It has sought since the early 1990s to do so by reducing tariff and non-tariff trade barriers, increasing the ease of doing business across borders and, more recently, taking into account the externalities created by free exchange. While everyone benefits from free trade globally, there may be regional or national losers.

Nanaia Mahuta.  pushed the thread to include indigenous economies in APEC's work plan over the next decades.

ROBERT KITCHIN / Tips

Nanaia Mahuta. pushed the thread to include indigenous economies in APEC’s work plan over the next decades.

Hence the focus now on inclusive growth and New Zealand’s push, led by Foreign Minister Nanaia Mahuta, to small and medium enterprises, indigenous growth and women in business. As Thomas Manch wrote in his extensive read on APEC’s accomplishments, adding indigenous economies to the discussions required the intervention of a determined New Zealand.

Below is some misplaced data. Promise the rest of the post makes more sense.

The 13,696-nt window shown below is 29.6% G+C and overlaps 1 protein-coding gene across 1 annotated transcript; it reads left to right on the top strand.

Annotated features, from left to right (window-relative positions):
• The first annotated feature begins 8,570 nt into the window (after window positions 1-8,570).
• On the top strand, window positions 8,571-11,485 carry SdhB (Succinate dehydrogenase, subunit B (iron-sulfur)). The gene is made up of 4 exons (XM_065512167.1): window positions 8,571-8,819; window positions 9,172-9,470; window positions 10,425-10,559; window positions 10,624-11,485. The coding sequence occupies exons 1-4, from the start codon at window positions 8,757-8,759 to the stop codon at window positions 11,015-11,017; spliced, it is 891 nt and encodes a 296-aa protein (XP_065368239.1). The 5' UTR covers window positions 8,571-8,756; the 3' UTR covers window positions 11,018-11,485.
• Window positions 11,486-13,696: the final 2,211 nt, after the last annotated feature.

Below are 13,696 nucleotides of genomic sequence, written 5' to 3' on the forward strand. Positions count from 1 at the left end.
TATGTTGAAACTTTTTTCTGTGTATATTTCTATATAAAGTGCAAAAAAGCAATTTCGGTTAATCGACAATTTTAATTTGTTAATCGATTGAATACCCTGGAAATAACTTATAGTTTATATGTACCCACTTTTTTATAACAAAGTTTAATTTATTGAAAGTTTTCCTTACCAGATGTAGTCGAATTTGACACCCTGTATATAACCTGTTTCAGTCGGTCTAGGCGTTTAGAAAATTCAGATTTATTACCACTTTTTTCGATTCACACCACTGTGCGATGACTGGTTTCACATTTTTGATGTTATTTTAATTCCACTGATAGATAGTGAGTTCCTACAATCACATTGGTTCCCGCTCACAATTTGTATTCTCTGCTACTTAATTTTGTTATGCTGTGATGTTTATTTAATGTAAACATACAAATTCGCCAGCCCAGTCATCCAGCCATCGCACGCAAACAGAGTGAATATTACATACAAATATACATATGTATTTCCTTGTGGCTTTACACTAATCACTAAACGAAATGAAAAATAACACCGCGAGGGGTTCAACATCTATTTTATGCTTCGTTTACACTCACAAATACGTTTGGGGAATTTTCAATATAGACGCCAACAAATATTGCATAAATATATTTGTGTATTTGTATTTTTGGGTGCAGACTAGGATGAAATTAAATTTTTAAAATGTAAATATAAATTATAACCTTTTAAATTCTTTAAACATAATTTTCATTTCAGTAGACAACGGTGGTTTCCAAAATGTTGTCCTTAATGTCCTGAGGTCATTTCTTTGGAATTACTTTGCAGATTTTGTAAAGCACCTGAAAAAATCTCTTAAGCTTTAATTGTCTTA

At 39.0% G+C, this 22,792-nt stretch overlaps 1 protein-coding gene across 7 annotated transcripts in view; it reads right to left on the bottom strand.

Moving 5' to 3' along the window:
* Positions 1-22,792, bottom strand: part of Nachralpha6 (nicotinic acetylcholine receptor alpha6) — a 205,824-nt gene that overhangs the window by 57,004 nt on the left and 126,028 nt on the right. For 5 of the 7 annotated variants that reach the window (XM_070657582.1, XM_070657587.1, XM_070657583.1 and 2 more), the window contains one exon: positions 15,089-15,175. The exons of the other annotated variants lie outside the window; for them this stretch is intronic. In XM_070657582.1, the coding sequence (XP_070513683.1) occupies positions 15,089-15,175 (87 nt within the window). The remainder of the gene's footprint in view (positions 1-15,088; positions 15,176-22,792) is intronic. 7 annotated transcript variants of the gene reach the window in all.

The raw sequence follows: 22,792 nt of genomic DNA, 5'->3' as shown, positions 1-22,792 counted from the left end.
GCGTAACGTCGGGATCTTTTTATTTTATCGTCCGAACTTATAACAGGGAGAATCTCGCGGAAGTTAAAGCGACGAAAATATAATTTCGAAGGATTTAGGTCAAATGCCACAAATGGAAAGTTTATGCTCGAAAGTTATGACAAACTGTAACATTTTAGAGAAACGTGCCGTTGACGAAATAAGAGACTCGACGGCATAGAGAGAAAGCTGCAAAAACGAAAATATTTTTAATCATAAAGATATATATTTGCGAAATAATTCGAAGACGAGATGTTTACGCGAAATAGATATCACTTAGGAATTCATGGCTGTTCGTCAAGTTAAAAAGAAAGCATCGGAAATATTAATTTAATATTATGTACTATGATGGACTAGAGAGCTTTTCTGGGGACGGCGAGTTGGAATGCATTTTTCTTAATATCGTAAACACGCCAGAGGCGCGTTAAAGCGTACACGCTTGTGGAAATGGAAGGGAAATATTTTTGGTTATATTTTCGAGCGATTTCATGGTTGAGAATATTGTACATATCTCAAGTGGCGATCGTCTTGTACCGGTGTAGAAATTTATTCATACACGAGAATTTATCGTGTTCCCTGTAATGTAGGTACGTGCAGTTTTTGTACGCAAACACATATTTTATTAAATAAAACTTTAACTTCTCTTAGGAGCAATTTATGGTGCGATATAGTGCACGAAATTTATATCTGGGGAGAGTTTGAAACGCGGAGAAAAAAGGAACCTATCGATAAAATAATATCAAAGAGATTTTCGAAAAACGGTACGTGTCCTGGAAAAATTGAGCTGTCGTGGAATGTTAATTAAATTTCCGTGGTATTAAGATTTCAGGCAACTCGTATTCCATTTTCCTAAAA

Then, of course, there are the traders. In a sense, making life easier for trade is the whole purpose of APEC. By liberalizing trade and making it easier and more fluid, each nation can focus on its own comparative advantage and thereby improve its wealth and standard of living. It is about bringing goods and services to market at lower cost, harnessing digital technology to further break down barriers and ensuring that trade leaves little behind, thus avoiding the emergence of barriers. mini Donald Trumps in the area.

The whole business relies on these three groups of people pursuing a set of common and practical goals. As much as APEC is framed by noble ideals, it has by its nature been a very practical enterprise. Trying to translate noble rhetoric into practical changes on the ground in the region is in the DNA of the institution.

New Zealand’s special contribution this year has been the “Aotearoa Declaration”. Its overall goal is to foster quality growth that brings tangible benefits and better health and well-being to all, including medium and small businesses, women and others with “untapped economic potential”.

Minister of Commerce Damien O'Connor.

ROBERT KITCHIN / Tips

Minister of Commerce Damien O’Connor.